You’ve probably been in this scenario before: you’re in a meeting where someone has asked questions about the metrics you use to assess value in your testing work. Questions, such as, how do you define metrics (and therefore achieve “ROI”) from all the testing activities you’ve implemented? How are these activities attached to business outcomes? Where are the cold-hard numbers?
Why are testing metrics important?
It helps teams clearly define your testing goals and attach a quantifiable number to success (or failure).
You want to be able to measure and monitor your testing activities, as well as having a snapshot of your team’s test progress, productivity and the quality of testing to ensure you’re hitting your goals. Metrics give better answers to the question, “What have we tested?”.
Test metrics give you the data you need to track and improve your test process, as well as finding tangible answers to questions like:
- How long did it take us to release?
- How many P1’s (or Critical-Level) bugs have been found by the team in the last three months?
- How many bugs did the support team receive from customers on the last two releases?
- What is the biggest bottleneck in our testing process?
What metrics are important?
This answer will depend on the type of organisation you are and what your business goals are? Our customers tie their QA and development goals to their larger business (or revenue-generating) goals to ensure each department is aligned with their long-term goals. In this scenario, a different answer will apply to a photo-sharing app targeting 16-25 year olds, compared to a B2B content management system for publishers to manage their digital assets.
Below are our top five metrics we’ve helped our customers implement which we’d recommend you evaluate for your own needs:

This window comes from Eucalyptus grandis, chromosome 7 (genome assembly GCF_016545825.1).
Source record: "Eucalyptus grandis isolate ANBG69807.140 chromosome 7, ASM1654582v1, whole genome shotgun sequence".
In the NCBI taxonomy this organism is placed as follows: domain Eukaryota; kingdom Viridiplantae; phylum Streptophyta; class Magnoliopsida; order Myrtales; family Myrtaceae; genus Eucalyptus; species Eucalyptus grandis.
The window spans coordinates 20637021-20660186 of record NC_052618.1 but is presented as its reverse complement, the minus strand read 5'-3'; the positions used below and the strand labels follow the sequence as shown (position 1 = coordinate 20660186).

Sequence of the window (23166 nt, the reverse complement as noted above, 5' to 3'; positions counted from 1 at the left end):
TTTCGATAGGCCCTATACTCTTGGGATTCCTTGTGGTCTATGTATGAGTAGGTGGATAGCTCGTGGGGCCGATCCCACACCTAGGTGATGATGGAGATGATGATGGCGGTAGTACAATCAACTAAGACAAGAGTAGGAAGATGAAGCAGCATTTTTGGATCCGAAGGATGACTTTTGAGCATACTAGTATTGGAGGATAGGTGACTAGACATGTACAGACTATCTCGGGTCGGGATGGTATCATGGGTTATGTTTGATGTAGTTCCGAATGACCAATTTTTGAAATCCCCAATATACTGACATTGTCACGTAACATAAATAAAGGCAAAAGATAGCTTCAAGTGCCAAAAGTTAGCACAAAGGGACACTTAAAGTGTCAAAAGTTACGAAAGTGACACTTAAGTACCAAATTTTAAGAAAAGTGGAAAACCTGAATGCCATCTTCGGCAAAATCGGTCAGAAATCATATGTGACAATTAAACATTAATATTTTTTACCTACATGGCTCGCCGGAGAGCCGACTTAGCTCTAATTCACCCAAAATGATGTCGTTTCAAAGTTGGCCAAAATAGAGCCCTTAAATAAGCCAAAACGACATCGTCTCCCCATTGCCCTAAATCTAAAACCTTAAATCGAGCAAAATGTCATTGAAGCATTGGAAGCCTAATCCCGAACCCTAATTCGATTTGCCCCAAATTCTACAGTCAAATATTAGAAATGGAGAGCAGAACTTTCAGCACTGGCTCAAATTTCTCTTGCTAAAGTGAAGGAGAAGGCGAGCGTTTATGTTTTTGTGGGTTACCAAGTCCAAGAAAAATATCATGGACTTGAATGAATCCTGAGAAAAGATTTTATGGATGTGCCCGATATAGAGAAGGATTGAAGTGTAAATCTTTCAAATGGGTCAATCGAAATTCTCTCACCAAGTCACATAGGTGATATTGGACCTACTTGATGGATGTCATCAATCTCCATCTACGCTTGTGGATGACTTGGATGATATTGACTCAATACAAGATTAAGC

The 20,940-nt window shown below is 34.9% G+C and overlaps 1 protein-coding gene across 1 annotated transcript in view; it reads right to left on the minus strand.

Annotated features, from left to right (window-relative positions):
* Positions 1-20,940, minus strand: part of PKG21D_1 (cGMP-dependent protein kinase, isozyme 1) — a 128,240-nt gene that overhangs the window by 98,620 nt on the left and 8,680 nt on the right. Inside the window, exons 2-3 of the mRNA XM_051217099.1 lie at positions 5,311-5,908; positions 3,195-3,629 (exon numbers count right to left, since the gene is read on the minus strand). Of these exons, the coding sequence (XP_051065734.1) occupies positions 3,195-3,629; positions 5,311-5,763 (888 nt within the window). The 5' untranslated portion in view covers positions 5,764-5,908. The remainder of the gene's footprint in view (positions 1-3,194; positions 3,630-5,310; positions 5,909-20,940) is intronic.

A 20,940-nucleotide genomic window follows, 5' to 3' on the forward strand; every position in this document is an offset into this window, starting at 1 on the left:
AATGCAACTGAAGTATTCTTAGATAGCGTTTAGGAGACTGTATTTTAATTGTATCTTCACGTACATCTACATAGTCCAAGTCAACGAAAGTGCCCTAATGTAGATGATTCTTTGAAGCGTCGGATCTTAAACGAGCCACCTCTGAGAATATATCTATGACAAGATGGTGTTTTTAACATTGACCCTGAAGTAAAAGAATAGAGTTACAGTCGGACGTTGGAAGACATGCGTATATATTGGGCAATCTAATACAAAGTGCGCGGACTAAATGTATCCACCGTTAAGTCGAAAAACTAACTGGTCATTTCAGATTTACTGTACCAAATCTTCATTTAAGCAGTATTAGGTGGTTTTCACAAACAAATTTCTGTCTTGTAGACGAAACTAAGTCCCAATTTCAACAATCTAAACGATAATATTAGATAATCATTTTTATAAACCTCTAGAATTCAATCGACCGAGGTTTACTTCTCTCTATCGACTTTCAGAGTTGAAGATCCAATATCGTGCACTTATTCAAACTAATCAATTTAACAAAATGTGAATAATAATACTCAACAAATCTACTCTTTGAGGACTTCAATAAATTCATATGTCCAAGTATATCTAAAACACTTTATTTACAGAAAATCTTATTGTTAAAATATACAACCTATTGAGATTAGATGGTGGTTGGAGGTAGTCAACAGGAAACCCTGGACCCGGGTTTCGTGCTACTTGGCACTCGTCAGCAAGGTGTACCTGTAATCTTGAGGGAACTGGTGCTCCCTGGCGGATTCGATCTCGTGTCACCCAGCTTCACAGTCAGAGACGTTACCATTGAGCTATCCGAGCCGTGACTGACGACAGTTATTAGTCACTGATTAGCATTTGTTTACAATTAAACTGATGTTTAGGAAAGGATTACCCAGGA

- Test Execution Coverage %:
- The number of test cases run compared to the total number of test cases.
- This will help you get visibility on your ‘coverage’ compared to ‘total possible coverage’ - this can be interpreted as browser/device coverage, application or feature coverage and more.
- Number of System Outages and Length of Downtime Due to Product Errors: Measuring outages and tracking downtime periods because of software bugs found can provide insight into the quality of the application. This metric has a strong correlation with the end user’s experience of your product. A post-event analysis can also determine the severity of the issue (which you can associate with $$).
- Number of Customer Complaints Directly from Product Errors; (via support channels): A lot of customers we work with tend to report this as a key metric they want to reduce over a fixed period of time. This might be affecting their team’s morale and they want to address this immediately via an on-demand solution which can provide them with better test coverage compared to their internal testing.
- Mean Time to Detect (MTTD): A lot of teams who move toward continuous delivery/deployment have used this metric to gauge the effectiveness of their tools and processes. There’s also an argument that this metric goes hand-in-hand with Mean Time to Resolve (MTTR)
- Time Between Development and Release: If your product is being released every few months, the market has likely already moved on. This is an important metric for your team to consider because if you’re releasing faster, this allows you to improve your product quality over the long-term.
One final thing - while we recommend measuring your key metrics, there’s a slippery slope when you start measuring too much. This can be detrimental to your team and you can lose focus on the end-goal. We’ve heard of companies who’ve made decisions based on the wrong observations - my advice: keep it simple, and don’t give people too much to focus on.
What’s been your experience with metrics being used to show value?